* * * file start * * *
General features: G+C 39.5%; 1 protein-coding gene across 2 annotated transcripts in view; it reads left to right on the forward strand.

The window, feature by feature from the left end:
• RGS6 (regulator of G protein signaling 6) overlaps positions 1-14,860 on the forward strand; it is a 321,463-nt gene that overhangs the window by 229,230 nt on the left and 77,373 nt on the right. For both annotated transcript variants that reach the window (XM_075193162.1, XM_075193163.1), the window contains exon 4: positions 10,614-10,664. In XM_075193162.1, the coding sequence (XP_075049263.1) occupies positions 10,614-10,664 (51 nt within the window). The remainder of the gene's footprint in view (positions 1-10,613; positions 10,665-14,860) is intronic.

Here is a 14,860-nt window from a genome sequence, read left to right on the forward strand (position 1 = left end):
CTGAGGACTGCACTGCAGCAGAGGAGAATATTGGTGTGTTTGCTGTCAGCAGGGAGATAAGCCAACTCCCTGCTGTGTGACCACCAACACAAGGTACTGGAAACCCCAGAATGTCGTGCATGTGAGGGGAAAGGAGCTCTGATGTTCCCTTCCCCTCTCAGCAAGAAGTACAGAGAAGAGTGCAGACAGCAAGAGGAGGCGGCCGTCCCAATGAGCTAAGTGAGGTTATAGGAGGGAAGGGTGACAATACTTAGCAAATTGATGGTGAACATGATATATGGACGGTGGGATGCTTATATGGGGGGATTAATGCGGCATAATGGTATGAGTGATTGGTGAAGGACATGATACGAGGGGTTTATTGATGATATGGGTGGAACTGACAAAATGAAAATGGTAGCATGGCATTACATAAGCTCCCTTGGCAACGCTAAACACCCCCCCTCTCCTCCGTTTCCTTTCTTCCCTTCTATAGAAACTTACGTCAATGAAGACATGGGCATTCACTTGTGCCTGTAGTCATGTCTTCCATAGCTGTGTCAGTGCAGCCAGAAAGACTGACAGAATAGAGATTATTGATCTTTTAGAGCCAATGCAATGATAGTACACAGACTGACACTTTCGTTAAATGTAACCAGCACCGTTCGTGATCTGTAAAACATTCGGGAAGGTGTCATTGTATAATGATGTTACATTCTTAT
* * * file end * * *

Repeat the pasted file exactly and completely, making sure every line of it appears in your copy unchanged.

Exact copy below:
General features: G+C 39.5%; 1 protein-coding gene across 2 annotated transcripts in view; it reads left to right on the forward strand.

The window, feature by feature from the left end:
• RGS6 (regulator of G protein signaling 6) overlaps positions 1-14,860 on the forward strand; it is a 321,463-nt gene that overhangs the window by 229,230 nt on the left and 77,373 nt on the right. For both annotated transcript variants that reach the window (XM_075193162.1, XM_075193163.1), the window contains exon 4: positions 10,614-10,664. In XM_075193162.1, the coding sequence (XP_075049263.1) occupies positions 10,614-10,664 (51 nt within the window). The remainder of the gene's footprint in view (positions 1-10,613; positions 10,665-14,860) is intronic.

Here is a 14,860-nt window from a genome sequence, read left to right on the forward strand (position 1 = left end):
CTGAGGACTGCACTGCAGCAGAGGAGAATATTGGTGTGTTTGCTGTCAGCAGGGAGATAAGCCAACTCCCTGCTGTGTGACCACCAACACAAGGTACTGGAAACCCCAGAATGTCGTGCATGTGAGGGGAAAGGAGCTCTGATGTTCCCTTCCCCTCTCAGCAAGAAGTACAGAGAAGAGTGCAGACAGCAAGAGGAGGCGGCCGTCCCAATGAGCTAAGTGAGGTTATAGGAGGGAAGGGTGACAATACTTAGCAAATTGATGGTGAACATGATATATGGACGGTGGGATGCTTATATGGGGGGATTAATGCGGCATAATGGTATGAGTGATTGGTGAAGGACATGATACGAGGGGTTTATTGATGATATGGGTGGAACTGACAAAATGAAAATGGTAGCATGGCATTACATAAGCTCCCTTGGCAACGCTAAACACCCCCCCTCTCCTCCGTTTCCTTTCTTCCCTTCTATAGAAACTTACGTCAATGAAGACATGGGCATTCACTTGTGCCTGTAGTCATGTCTTCCATAGCTGTGTCAGTGCAGCCAGAAAGACTGACAGAATAGAGATTATTGATCTTTTAGAGCCAATGCAATGATAGTACACAGACTGACACTTTCGTTAAATGTAACCAGCACCGTTCGTGATCTGTAAAACATTCGGGAAGGTGTCATTGTATAATGATGTTACATTCTTAT